We clearly need to expand this list and have more works on India’s financial history. I will try and add as and when I find more readings.
Another useful book is
Raymond W. Goldsmith The financial development of India, Japan, and the United States : a trilateral institutional, statistical and analytic comparison, Yale University Press 1983.
Adding a few that have not been covered above:
A 2017 book by a friend of mine attempts to synthesise monetary history in India
I have a paper in the Indian Economic and Social History Review on the history of the Post Office as a financial institution; not too many associate that with finance though it is the largest financial institution of India in terms of network and personal deposits.
Tirthankar Roy has a recent paper on seasonality of interest rates in the money market of colonial India.
Dwijendra Tripathi of IIMA wrote the biography of Bank of Baroda in the 1980s and updated that in the late 2000s.
Amiya Bagchi’s edited volume on Money and Credit in Indian History in 2002 has wide ranging contributions to it
Of course, several other banking histories can be added to this list.
The Financial History Review does not have a single piece on India, which
goes to show the huge scope for research in this field. Amol’s thesis on
south Indian banking history will add to our knowledge.
I have begun to wonder whether Indian banks have stopped competing aggressively with each other and have started forming an implicit cartel. Rising non performing assets have reduced the appetite for bank lending to a level even lower than the severely depressed demand for bank credit. Obviously, banks do not need to raise much deposits if they are not lending much. It is easier (at least in the short run) to try and charge higher fees from a smaller depositor base than to spend time and money acquiring and retaining customers. And that is what we are seeing. More ominously, some of the attempts to raise fees and user charges seem to a casual observer to be coordinated across banks. If that is the case, then of course these are serious issues for the Competition Commission.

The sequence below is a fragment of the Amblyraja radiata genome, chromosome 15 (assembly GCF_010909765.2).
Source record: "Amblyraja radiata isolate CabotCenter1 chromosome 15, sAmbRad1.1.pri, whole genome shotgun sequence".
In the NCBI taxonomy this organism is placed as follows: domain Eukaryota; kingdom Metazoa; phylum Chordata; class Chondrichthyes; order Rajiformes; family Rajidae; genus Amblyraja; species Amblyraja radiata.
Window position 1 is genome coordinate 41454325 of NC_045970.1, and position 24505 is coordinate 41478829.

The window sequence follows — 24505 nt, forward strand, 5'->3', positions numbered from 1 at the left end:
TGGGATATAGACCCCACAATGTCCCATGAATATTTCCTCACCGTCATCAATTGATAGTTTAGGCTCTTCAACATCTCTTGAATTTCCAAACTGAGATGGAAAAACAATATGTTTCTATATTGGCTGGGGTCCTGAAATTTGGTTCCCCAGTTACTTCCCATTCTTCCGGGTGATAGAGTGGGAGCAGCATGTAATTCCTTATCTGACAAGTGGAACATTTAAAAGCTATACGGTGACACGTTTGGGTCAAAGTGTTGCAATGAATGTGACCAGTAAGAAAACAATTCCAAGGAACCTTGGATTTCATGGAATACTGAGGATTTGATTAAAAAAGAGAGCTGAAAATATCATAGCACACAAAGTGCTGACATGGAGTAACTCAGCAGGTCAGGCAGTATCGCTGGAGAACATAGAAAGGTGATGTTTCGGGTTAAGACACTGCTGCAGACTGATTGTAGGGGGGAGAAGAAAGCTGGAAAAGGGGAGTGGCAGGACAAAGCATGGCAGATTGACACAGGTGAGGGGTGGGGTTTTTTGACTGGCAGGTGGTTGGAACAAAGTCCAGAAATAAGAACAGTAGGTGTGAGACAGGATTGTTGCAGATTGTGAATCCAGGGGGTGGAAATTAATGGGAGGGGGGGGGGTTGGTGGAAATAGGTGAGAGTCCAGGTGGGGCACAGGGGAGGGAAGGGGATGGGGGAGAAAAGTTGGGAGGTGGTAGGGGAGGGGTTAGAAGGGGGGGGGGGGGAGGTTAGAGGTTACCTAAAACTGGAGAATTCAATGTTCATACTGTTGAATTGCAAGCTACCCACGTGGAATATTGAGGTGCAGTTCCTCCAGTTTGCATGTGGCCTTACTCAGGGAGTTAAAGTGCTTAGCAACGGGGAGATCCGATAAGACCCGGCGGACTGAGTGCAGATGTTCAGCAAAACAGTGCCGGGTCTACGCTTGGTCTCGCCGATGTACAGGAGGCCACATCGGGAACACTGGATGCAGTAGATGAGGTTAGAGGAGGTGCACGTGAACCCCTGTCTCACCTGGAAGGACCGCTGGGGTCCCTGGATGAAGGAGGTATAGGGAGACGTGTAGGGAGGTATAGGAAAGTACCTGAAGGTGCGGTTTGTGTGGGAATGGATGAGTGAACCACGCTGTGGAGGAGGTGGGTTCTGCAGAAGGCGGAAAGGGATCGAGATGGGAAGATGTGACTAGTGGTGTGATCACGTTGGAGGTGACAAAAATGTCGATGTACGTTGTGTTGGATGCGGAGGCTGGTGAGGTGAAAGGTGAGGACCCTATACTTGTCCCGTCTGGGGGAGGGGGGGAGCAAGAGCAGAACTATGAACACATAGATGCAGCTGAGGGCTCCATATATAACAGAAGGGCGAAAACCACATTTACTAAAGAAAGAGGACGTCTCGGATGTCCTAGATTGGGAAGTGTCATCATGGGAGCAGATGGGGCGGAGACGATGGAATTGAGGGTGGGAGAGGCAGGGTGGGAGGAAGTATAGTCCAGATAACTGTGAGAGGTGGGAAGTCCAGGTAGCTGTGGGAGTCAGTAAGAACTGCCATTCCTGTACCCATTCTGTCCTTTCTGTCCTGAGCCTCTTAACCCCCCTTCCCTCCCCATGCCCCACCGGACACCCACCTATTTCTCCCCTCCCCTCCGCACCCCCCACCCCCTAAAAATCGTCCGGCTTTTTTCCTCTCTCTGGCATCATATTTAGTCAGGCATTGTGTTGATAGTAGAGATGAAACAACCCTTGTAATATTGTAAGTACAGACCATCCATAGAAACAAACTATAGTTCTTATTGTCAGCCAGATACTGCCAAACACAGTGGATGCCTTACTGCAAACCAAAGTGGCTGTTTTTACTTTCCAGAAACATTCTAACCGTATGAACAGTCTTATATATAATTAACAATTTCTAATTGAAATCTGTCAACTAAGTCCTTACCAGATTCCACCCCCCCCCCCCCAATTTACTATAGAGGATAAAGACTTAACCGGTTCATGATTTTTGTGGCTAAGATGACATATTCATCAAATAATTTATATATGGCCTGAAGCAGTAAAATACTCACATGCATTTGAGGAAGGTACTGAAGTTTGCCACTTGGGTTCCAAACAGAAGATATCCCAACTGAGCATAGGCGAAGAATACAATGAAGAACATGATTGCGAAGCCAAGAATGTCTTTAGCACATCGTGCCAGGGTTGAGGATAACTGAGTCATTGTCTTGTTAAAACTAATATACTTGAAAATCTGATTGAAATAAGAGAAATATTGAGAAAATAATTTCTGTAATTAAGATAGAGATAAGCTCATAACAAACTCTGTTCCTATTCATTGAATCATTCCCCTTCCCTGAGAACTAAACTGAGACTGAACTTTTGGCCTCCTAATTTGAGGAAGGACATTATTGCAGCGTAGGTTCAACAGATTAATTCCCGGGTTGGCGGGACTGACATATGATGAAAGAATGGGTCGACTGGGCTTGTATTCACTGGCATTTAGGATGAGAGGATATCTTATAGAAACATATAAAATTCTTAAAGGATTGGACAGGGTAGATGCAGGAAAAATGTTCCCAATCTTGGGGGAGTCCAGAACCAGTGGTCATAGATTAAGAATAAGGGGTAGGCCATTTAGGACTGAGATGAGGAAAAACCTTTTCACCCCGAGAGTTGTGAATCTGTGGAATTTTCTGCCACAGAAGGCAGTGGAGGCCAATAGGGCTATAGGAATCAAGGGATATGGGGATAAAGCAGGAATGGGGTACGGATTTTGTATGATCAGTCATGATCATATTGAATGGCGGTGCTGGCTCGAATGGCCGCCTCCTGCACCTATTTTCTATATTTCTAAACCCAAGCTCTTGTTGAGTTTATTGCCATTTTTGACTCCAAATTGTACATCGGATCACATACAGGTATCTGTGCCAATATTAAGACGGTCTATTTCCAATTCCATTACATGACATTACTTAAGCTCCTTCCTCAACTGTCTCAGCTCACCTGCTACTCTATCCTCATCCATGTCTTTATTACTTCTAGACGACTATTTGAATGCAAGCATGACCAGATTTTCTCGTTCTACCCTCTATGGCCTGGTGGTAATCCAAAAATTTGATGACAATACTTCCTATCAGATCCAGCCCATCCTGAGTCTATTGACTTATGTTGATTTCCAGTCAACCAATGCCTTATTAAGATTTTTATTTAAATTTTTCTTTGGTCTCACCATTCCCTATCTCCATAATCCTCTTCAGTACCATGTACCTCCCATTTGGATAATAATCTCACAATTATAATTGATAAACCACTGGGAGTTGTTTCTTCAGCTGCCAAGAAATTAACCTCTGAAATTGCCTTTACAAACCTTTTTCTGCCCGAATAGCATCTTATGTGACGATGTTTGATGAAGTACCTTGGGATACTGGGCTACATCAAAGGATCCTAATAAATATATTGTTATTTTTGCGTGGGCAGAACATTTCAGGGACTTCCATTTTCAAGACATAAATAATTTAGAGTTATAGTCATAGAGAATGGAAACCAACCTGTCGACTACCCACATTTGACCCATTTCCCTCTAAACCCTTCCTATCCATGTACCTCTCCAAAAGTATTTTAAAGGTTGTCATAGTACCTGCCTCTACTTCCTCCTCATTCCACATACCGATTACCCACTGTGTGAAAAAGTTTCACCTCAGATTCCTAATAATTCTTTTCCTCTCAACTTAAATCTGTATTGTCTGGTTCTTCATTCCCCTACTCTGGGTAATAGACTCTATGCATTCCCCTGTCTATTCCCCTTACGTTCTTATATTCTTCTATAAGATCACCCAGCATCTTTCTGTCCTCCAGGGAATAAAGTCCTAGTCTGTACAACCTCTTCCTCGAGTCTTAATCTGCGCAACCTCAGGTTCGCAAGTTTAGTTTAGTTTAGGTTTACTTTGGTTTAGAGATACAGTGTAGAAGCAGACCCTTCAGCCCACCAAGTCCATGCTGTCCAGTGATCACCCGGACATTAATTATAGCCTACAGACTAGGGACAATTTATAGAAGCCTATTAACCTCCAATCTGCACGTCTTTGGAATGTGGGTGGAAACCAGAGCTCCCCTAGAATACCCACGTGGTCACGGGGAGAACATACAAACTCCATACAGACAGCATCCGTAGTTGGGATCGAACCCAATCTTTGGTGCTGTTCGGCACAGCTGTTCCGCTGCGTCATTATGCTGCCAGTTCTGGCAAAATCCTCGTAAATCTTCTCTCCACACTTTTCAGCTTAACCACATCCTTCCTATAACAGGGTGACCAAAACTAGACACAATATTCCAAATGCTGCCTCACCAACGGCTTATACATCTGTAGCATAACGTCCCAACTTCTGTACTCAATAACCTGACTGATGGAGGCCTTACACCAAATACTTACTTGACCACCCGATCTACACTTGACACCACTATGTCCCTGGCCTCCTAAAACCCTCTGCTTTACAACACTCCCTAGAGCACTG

I think demonetization has played some role in this for multiple reasons. First, it boosted the liquidity of the banks virtually overnight and accelerated trends that had been building up slowly over several months. Second, demonetization turned banks into an extended arm of the state: bank officers became quasi government officials with substantial powers. Long after that stage passed, many banks have not gone back to being service organizations again. Anecdotal evidence suggests that this transformation from customer service to bureaucratic conduct has happened in the private sector banks to the same if not a greater extent.
In the long run, this change in the behaviour of the management and employees of the banks would be disastrous for the banking system. On the deposit side, payment banks and mutual funds might find a once in a lifetime opportunity to disrupt banking. On the advances side, non bank finance companies have gained valuable customers turned away by the banks. In the long run, the bond markets could also take business away from the banks.
The first 25 years of economic reforms saw the banking system grow to dominate the financial system previously dominated by the development financial institutions. Shortsighted management and staff could erode this dominance very quickly.